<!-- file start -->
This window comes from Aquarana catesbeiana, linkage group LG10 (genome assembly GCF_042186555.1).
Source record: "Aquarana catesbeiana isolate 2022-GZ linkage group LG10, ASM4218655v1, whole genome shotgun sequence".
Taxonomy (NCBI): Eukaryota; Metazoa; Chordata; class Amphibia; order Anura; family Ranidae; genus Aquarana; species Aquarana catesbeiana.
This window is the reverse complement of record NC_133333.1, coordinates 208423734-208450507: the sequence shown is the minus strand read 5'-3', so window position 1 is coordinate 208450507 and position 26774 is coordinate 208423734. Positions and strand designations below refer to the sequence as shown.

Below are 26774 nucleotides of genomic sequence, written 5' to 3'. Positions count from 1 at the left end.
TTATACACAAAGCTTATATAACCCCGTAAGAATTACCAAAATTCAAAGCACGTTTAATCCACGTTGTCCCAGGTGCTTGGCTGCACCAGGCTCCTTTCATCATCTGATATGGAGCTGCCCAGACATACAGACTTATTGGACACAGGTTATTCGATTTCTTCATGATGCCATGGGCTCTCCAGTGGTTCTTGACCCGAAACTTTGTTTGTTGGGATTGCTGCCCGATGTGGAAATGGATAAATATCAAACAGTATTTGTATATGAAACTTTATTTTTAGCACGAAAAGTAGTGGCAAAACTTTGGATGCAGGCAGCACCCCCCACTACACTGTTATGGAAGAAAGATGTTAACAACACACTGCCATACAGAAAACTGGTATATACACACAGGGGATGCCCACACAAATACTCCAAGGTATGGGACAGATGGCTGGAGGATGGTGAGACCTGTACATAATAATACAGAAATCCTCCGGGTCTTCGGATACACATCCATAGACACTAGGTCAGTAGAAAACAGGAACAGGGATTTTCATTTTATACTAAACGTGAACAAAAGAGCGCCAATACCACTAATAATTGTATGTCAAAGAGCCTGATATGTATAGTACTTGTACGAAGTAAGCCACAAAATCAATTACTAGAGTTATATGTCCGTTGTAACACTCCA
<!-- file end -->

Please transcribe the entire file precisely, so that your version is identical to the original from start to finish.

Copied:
This window comes from Aquarana catesbeiana, linkage group LG10 (genome assembly GCF_042186555.1).
Source record: "Aquarana catesbeiana isolate 2022-GZ linkage group LG10, ASM4218655v1, whole genome shotgun sequence".
Taxonomy (NCBI): Eukaryota; Metazoa; Chordata; class Amphibia; order Anura; family Ranidae; genus Aquarana; species Aquarana catesbeiana.
This window is the reverse complement of record NC_133333.1, coordinates 208423734-208450507: the sequence shown is the minus strand read 5'-3', so window position 1 is coordinate 208450507 and position 26774 is coordinate 208423734. Positions and strand designations below refer to the sequence as shown.

Below are 26774 nucleotides of genomic sequence, written 5' to 3'. Positions count from 1 at the left end.
TTATACACAAAGCTTATATAACCCCGTAAGAATTACCAAAATTCAAAGCACGTTTAATCCACGTTGTCCCAGGTGCTTGGCTGCACCAGGCTCCTTTCATCATCTGATATGGAGCTGCCCAGACATACAGACTTATTGGACACAGGTTATTCGATTTCTTCATGATGCCATGGGCTCTCCAGTGGTTCTTGACCCGAAACTTTGTTTGTTGGGATTGCTGCCCGATGTGGAAATGGATAAATATCAAACAGTATTTGTATATGAAACTTTATTTTTAGCACGAAAAGTAGTGGCAAAACTTTGGATGCAGGCAGCACCCCCCACTACACTGTTATGGAAGAAAGATGTTAACAACACACTGCCATACAGAAAACTGGTATATACACACAGGGGATGCCCACACAAATACTCCAAGGTATGGGACAGATGGCTGGAGGATGGTGAGACCTGTACATAATAATACAGAAATCCTCCGGGTCTTCGGATACACATCCATAGACACTAGGTCAGTAGAAAACAGGAACAGGGATTTTCATTTTATACTAAACGTGAACAAAAGAGCGCCAATACCACTAATAATTGTATGTCAAAGAGCCTGATATGTATAGTACTTGTACGAAGTAAGCCACAAAATCAATTACTAGAGTTATATGTCCGTTGTAACACTCCA